Author discusses history of unruly students, medieval beer bongs

By Lindsay Carroll

It was an ironic Friday evening for many freshmen who attended a professor’s lecture on unruly… It was an ironic Friday evening for many freshmen who attended a professor’s lecture on unruly college students throughout history.

University of Oregon history professor Ian McNeely spoke to almost 2,000 people on Friday night at Carnegie Music Hall. Most of the audience was comprised of Pitt freshmen whose attendance at “Nine Hundred Years of Unruly Students” was mandatory because the Office of Freshman Programs required students taking Introduction to Arts and Sciences to read McNeely’s book.

McNeely spoke over constant chatter from the audience. Some students waved their cell phones to spell words, others laughed loudly or shouted, and more than half of the students rushed out of the theater immediately after the lecture, skipping the question-and-answer session.

At one point, McNeely paused and waited for the freshmen to stop talking, but otherwise ignored what he said might have been the unruliest crowd he had addressed.

“I felt it would almost be hypocritical of me for calling them out on it,” McNeely said after the lecture.

The lecture, accompanied by a PowerPoint slideshow, addressed the changing moral and intellectual mission of institutions of higher learning in the Western tradition. McNeely discussed universities from medieval times to the 18th and 19th centuries and today.

Audience members seemed surprised by some activities McNeely described, such as medieval binge drinking. He showed a drawing from the Middle Ages that depicted an academic laying on his back using a device that looked like a beer bong.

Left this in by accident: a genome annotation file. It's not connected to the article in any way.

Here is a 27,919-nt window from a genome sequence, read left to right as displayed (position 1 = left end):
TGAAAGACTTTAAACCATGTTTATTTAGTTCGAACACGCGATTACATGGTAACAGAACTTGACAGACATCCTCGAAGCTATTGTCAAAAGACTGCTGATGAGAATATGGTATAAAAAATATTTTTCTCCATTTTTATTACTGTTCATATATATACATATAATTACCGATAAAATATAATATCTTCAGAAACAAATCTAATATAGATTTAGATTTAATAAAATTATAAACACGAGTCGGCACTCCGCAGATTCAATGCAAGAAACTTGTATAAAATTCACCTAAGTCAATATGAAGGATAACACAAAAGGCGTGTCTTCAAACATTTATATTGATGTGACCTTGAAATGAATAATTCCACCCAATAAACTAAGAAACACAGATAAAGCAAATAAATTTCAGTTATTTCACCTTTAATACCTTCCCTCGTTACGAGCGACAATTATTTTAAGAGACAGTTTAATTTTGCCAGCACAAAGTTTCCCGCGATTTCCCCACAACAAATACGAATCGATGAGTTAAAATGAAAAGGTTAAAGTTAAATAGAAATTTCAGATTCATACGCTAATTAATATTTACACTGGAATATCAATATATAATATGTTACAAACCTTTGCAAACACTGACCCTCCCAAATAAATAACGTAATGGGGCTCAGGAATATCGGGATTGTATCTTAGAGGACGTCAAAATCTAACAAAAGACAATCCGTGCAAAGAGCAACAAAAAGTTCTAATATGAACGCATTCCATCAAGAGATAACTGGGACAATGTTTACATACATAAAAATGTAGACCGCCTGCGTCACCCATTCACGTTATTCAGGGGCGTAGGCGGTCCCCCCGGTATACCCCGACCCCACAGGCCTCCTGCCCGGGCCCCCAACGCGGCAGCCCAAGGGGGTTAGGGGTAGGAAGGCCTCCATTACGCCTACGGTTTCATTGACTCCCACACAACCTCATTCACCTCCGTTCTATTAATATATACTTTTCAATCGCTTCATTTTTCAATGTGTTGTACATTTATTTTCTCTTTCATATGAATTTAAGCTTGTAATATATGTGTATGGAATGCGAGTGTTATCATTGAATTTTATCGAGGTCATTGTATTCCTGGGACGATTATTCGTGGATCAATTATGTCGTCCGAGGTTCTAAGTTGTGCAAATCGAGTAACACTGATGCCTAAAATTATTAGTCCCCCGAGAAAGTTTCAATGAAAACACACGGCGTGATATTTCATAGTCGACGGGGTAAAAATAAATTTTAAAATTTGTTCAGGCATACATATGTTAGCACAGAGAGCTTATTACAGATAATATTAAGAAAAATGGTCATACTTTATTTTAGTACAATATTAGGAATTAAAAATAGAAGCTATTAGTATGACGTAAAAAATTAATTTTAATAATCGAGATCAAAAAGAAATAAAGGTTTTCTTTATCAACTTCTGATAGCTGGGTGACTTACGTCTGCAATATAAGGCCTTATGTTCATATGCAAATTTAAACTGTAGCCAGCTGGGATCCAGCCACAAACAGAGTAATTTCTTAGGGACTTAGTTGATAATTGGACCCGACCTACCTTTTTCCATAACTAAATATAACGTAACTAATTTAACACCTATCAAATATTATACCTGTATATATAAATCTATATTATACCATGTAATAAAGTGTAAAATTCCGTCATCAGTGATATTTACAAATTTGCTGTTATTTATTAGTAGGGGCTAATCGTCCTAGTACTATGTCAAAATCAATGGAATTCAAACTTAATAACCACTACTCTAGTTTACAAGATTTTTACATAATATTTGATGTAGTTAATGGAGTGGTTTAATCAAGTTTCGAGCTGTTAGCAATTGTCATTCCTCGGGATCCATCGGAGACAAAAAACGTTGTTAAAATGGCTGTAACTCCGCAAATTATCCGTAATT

At research universities in Germany during the 1800s, administrators encouraged physical activity because they believed reading could be addictive — much like surfing the Internet today, McNeely said.

He said one journalist wrote that reading could cause heat rash, gout, arthritis, migraines and epilepsy, among other conditions.

After World War II, when many universities became co-educational, men broke into female dorms and stole their underwear. It was an epidemic of panty raids, McNeely said.

Despite the atmosphere of the crowd, McNeely said he felt flattered to speak at Pitt. He said his book “Reinventing Knowledge: From Alexandria to the Internet” has been used in the Office of Freshman Programs in ways he “never even dreamed of.”

The book, coauthored by McNeely’s wife, Lisa Wolverton, examines intellectuals and knowledge systems in the Western tradition.

Students in the classes participated in essay contests and Scrabble games to supplement the book, McNeely said.

Laura Dice, the director of Office of Freshman Programs, said that although the students were “rude, not just unruly” during the lecture, the purpose of the program is acquaint freshmen with the University.

The department hopes to ease the transition into college for the 1,700 people enrolled in Freshman Programs classes, as well as school them in the opportunities Pitt offers, Dice said.

Meaghan Beckner, an exercise science major, said the class was helpful and introduced students to programs at Pitt.

“Most people probably wouldn’t go out and find things on their own. It’s worth it,” she said.